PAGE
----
The US raid into Syria is another example of the its determination to carry out attack missions in sovereign countries neighbouring Iraq and Afghanistan. Recently the US pursued alleged militants into Pakistan and the attack on Syria is an extension of this policy. Whether this is President Bush’s last throw of the dice in trying to disable as many Al Qaeda cells and Taleban supporters as possible or whether this is a new strategy that will be pursued regardless of who occupies the White House remains to be seen. It is equally unclear whether this strategy will compel the Syrian and Pakistani authorities to co-operate with the Americans, or angers them to such an extent that they refuse to effectively assist the US in its war on terror, or worse actively become more hostile. Whatever the thinking, the stakes have definitely been raised.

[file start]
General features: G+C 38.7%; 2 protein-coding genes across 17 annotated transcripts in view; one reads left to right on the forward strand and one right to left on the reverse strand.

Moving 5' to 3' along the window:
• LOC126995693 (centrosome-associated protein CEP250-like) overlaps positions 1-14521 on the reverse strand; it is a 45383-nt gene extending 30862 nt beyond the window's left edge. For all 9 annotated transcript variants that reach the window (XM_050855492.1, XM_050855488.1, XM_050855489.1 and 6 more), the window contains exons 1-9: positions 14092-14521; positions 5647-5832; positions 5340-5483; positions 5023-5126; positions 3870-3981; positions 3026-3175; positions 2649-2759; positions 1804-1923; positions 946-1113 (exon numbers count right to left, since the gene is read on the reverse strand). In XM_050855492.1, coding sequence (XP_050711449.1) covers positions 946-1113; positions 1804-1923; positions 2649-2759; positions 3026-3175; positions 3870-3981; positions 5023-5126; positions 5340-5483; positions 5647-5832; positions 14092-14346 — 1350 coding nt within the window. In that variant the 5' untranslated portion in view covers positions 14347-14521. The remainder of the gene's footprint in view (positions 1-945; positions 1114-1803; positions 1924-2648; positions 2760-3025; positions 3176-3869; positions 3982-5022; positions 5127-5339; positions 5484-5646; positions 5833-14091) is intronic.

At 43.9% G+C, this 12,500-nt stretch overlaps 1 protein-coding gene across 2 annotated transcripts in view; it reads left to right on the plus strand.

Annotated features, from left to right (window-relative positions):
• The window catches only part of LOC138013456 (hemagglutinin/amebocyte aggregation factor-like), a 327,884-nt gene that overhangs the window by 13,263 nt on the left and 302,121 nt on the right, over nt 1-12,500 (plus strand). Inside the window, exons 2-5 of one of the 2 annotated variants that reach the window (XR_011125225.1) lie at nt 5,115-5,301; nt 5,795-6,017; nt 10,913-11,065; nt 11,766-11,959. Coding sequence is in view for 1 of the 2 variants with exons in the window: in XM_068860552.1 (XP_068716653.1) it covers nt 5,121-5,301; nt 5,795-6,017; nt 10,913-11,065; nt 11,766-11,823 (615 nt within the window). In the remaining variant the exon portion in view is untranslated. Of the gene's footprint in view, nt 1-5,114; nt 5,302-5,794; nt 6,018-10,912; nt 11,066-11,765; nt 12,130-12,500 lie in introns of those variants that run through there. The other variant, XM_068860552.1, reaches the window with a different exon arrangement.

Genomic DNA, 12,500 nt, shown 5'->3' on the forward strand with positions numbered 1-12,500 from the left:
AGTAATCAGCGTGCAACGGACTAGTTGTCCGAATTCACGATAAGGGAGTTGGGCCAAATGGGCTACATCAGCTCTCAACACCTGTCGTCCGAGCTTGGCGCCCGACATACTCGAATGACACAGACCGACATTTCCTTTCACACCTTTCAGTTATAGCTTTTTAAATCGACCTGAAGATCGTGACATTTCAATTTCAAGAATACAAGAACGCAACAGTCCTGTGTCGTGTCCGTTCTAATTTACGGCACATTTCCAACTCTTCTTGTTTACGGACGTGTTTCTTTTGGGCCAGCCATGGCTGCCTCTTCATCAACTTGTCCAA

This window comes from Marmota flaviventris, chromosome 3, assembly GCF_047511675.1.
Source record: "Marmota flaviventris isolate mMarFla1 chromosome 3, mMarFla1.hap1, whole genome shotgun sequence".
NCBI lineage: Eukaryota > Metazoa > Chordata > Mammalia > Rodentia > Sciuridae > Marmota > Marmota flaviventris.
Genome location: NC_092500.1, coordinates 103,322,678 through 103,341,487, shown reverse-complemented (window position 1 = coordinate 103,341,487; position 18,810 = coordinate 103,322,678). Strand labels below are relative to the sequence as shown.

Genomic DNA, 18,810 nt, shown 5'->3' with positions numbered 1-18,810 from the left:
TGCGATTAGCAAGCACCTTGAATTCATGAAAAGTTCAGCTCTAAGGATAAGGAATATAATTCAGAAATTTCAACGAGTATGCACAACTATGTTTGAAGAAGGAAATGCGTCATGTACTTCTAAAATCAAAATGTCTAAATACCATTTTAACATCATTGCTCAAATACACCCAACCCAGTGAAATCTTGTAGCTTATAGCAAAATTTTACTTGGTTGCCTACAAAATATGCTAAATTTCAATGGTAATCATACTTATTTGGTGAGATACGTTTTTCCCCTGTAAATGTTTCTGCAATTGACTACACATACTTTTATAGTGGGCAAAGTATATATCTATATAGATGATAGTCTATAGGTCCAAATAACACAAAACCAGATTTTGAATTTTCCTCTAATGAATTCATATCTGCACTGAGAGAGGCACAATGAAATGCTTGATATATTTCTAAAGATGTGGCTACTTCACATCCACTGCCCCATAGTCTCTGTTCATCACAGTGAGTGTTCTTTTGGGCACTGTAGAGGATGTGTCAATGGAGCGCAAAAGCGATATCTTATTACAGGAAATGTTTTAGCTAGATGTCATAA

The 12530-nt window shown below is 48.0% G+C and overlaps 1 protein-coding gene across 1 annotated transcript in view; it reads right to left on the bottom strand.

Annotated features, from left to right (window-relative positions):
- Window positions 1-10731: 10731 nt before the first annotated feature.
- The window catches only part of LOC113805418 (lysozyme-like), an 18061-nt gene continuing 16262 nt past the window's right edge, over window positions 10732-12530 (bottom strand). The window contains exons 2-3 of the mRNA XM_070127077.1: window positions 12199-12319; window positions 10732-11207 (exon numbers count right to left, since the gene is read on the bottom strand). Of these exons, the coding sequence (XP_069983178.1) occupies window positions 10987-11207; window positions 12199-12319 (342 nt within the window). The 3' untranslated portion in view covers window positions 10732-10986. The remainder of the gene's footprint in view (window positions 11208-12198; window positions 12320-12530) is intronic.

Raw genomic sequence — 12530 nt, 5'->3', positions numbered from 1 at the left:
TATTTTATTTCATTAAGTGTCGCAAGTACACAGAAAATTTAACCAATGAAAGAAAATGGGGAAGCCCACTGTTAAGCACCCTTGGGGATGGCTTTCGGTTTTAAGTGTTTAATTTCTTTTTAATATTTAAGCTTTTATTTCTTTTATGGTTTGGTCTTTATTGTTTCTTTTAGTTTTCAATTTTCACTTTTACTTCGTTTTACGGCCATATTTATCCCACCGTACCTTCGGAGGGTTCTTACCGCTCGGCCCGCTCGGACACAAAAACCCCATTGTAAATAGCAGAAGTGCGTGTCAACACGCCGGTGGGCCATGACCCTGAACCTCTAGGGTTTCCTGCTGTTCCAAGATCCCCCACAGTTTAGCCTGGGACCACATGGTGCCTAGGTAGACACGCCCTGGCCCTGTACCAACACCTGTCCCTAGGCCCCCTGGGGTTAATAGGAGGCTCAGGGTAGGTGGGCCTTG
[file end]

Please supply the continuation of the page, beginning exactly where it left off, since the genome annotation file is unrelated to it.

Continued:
Justice Secretary Jack Straw has said that more consideration must be given to the victims of crime instead of criminals. Sentences of the court he said ‘are first and foremost for the punishment of those who have broken the law, broken society’s rules’ . And he added that a Victims Commissioner is to be appointed soon to ensure there is a voice for victims in Government. Why is he talking about punishing criminals as a priority eleven years after the ‘tough on crime, tough on the causes of crime’ slogan? Isn’t this an admission that despite tough rhetoric his Government hasn’t been tough on criminals or fair to the victims of crime and has emphatically not delivered on its election promise?